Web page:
Vikki Allan was once told by friends that "women don’t referee". Nine years later she has proved that idea belongs in a bygone era and is determined to help further change by inspiring the next generation of female referees.
Inspired by her love of football and dad Crawford Allan, a category one referee who had a long career at the top level in Scotland and Europe, Vikki was met with some puzzled looks when at 16 she told friends she was going to sit the referee exam.
Fast forward nine years and Vikki is a FIFA-registered assistant referee, has run the line in Champions League and World Cup qualifiers and is helping the next generation of officials through her role as a Scottish FA Youth Ambassador, all while working full time for a finance company.
Her hard work has been recognised after she was named as a finalist for the Sunday Mail Young Scot Awards 2018, one of three finalists in the sport category sponsored by sportscotland.
During her nine years as an official Vikki insists she has seen attitudes change for the better towards female referees and is adamant we will soon see more women officiating at the highest level.
She said: “I love football and my dad was a referee, so I’ve grown up with it all my life. I got to the age of 16 and I was going to sit the referee exam, a lot of my friends said ‘women don’t referee’, so I thought I’m going to prove that one wrong.
“I definitely think attitudes are changing in the right way. Maybe the issue before was that there weren’t any role models or anyone out there that was visible in positions to inspire others. The female referees are getting better, we’re making sure we’re as fit as the male referees.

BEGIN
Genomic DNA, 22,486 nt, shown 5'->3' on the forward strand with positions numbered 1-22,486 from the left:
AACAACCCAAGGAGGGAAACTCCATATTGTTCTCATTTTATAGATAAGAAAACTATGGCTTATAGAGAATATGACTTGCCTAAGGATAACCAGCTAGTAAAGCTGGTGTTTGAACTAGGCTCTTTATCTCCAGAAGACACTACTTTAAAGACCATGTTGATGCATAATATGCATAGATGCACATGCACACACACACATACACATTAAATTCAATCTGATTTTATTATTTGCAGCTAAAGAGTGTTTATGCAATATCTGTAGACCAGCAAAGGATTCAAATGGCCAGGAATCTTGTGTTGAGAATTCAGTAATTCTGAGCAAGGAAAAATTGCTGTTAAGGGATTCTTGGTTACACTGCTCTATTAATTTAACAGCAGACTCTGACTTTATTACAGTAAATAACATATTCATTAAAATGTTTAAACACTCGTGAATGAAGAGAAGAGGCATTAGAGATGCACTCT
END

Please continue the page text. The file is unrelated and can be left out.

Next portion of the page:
“You have Lorraine Watson who is category 1D and was the first woman to referee a senior men’s game in Scotland last year. Kylie Cockburn is on the line in the Scottish Premiership, Sian Massey is on the line down south.
“What was difficult when I was coming through was there weren’t many women I could relate to. It’s nice to have the other girls now. One of the big things I’m trying to do in Scotland is make sure that girls have role models and see that refereeing is an option.
“I think there has been a change in attitudes and I think we’re showing we can do it just as well.”
World Cup dream
Vikki admitted she was stunned to learn of her nomination, joking that football officials rarely find themselves on the receiving end of much praise.
But she has ambitions of more accolades and one day running the line at a World Cup.
She said: “It was a big surprise, when the email came through I was quite shocked. But it was really nice to be thought of. Referees are not everyone’s favourite people on the planet so it’s nice to think that something I’m doing is making a little bit of difference.
“I’ve already decided I want to be an assistant referee, I just prefer that role. I’d love to be in the SPFL running the line and progress as far as I can in FIFA as well. Maybe one day there’s a World Cup out there for me but you have to work really hard.”
Stewart Harris, chief executive of sportscotland, said: “I’d like to congratulate Vikki on her fully deserved nomination for the Young Scot Awards. Vikki has shown incredible dedication to her sport from a young age and to have reached such a high level of refereeing already is testament to her hard work and ability.”
John Fleming, Scottish FA head of refereeing operations, said: “We were delighted to hear about Vikki’s nomination. She is a really positive role model for young officials and a great ambassador for the Scottish FA and football in general. Her tireless work ethic and unfailing enthusiasm is an example to us all.”